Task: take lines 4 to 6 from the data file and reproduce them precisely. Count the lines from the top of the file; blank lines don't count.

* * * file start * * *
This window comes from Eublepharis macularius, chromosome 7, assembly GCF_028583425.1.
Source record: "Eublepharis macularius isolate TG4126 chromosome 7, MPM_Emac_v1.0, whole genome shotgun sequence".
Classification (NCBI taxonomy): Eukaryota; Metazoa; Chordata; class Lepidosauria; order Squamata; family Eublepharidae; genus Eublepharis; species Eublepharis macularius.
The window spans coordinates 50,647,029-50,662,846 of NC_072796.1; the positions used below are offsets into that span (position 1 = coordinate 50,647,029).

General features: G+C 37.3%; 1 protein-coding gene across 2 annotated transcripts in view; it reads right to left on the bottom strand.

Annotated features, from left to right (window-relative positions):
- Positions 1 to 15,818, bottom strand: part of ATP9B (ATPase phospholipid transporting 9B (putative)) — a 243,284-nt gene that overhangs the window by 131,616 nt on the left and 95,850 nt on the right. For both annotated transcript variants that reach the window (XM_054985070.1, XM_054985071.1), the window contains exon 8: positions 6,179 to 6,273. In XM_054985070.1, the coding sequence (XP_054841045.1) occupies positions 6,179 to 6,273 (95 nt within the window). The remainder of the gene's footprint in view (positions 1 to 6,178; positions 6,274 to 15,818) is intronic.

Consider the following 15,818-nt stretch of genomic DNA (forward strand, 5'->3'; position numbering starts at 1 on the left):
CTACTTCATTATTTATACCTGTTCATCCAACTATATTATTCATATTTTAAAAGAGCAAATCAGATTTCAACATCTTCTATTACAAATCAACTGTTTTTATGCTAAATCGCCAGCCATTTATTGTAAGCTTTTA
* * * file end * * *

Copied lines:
The window spans coordinates 50,647,029-50,662,846 of NC_072796.1; the positions used below are offsets into that span (position 1 = coordinate 50,647,029).

General features: G+C 37.3%; 1 protein-coding gene across 2 annotated transcripts in view; it reads right to left on the bottom strand.

Annotated features, from left to right (window-relative positions):